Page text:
Apple's Magic Keyboard Really Does Turn the iPad Pro Into a Neat Little Laptop

By Caitlin McGarry on at

The iPad Pro is the best tablet you can buy, but without the right accessories, it can’t fully replace your laptop for every task. The Magic Keyboard for iPad is the right accessory. In fact, it’s the perfect accessory.

The Bluetooth keyboard turns the iPad Pro into a touchscreen laptop in a way I never really thought would happen, given Apple’s stance on touchscreen laptops. I’ve used the new iPad Pro paired with the fabric-covered Smart Keyboard Folio case and the Magic Trackpad, the combination of which approximates the Magic Keyboard’s functionality, but feels more like a workaround than an experience that just works.

Starting at £300, the Magic Keyboard is expensive as hell. But using this thing is damn near delightful, which is a sentence I can’t believe I just typed. But it’s true.

Magic Keyboard for iPad Pro

What is it?: Apple’s priciest Bluetooth keyboard for iPad Pros

Price: £300 for 11-inch, £350 for 12.9-inch

Like: Floating design that allows you to tilt the iPad for easier viewing; satisfying key travel; responsive trackpad; makes the iPad Pro more like a laptop.

Don't like: Expensive and heavy.

I’ve come to view Apple’s last attempt at an iPad Pro keyboard, the Smart Keyboard Folio, as my nemesis. Particularly after a recent 2-week-long stint using that keyboard case with a 12.9-inch iPad Pro as my work machine. Even alongside with a Magic Trackpad taking advantage of iPadOS 13.4’s support for trackpads and mice, the Smart Keyboard Folio felt like Apple’s half-hearted attempt to make the iPad Pro more usable. Typing on the fabric-covered keys is a mushy nightmare, and a separate trackpad isn’t exactly ideal for a portable machine. (The trackpad needs its own carrying case, and while I appreciate that level of extra, it’s not ideal when I travel for work.)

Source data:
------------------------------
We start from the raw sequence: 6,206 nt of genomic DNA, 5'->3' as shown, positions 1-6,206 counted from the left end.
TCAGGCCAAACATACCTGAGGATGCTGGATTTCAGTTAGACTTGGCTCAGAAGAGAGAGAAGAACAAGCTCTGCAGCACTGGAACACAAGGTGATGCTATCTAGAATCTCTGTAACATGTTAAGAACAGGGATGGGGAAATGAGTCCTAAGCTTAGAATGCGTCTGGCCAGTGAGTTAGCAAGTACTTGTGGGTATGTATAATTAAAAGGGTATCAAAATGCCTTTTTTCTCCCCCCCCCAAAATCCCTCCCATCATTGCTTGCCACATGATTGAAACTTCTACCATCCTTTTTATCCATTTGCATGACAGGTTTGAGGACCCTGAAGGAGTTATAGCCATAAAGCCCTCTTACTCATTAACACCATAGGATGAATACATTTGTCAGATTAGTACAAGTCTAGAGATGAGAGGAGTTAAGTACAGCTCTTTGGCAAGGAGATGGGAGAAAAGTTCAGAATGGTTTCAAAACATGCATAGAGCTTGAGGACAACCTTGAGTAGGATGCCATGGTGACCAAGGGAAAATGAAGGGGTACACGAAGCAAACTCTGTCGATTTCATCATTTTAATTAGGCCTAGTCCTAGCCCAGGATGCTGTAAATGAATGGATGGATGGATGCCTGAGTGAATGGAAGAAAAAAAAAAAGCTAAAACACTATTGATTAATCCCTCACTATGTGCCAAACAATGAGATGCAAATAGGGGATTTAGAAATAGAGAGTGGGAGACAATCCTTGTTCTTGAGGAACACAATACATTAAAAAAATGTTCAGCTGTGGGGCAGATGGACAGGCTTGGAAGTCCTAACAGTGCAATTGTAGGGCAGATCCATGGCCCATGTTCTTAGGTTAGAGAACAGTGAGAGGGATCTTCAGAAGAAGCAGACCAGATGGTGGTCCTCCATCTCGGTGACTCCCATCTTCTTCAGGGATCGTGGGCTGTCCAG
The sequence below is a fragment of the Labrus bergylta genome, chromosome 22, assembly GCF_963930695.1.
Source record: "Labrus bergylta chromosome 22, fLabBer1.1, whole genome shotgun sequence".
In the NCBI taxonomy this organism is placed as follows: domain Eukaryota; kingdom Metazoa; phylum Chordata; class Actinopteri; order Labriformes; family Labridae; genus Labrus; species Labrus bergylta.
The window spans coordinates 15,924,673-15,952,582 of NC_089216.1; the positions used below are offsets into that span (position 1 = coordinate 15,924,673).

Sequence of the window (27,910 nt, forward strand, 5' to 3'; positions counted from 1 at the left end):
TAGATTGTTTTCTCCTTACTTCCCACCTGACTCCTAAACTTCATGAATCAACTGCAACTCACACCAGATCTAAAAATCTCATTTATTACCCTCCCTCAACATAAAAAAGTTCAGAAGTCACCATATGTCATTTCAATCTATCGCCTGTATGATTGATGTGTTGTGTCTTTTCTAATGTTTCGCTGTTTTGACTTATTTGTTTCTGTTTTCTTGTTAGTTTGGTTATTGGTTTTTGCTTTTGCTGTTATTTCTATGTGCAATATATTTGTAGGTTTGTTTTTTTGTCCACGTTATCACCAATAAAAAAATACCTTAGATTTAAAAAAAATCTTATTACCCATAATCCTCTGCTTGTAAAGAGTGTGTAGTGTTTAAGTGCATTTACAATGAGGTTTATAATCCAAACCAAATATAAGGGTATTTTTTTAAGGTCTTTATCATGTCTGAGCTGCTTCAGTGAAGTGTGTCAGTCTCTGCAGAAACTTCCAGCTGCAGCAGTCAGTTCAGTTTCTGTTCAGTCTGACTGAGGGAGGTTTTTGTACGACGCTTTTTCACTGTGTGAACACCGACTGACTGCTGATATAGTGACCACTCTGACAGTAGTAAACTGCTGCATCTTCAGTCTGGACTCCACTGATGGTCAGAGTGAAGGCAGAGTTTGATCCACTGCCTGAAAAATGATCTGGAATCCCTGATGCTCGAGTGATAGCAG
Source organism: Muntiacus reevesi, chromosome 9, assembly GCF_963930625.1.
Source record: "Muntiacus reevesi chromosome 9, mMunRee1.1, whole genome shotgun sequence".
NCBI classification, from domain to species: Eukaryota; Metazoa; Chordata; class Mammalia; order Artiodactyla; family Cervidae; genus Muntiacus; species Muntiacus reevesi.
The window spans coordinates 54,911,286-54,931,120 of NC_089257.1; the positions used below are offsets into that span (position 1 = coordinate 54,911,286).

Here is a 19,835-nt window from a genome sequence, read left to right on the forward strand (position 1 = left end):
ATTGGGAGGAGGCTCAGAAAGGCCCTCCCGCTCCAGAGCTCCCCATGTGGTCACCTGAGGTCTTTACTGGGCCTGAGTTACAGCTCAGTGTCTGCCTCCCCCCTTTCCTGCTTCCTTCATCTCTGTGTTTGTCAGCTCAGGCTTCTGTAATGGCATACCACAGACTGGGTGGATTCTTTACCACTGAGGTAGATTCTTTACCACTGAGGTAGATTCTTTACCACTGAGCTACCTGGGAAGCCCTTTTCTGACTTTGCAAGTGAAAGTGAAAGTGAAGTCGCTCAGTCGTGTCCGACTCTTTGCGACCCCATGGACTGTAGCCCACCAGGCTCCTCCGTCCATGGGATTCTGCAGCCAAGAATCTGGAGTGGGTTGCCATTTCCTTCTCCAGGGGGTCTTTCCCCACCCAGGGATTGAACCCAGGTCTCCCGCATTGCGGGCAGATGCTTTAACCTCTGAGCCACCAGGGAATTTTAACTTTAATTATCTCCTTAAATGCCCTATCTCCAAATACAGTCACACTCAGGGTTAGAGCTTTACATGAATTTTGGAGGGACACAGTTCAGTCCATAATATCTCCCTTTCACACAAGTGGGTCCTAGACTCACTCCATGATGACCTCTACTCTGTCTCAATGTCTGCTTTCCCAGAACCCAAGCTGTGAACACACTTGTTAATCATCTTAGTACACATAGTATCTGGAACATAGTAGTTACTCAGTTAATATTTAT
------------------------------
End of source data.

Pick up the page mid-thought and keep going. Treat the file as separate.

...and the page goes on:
The Bluetooth Magic Keyboard instantly pairs to the iPad Pro when the Smart Connector magnets align and snap together. Unlike the Smart Keyboard Folio, the Magic Keyboard has a trackpad beneath the space bar the way god herself intended and elevates the iPad above the keys with a floating cantilevered design that allows you to subtly adjust the angle of the screen. And I do mean subtle – you can adjust the iPad back and forth by just 130 degrees – but it works for me. It’s so thoughtful that I almost resent Apple for waiting a trillion years to release this thing. Another thoughtful touch is the placement of a charge-through USB-C port on the left hinge, so you can use the iPad’s USB-C port for peripherals and still charge up.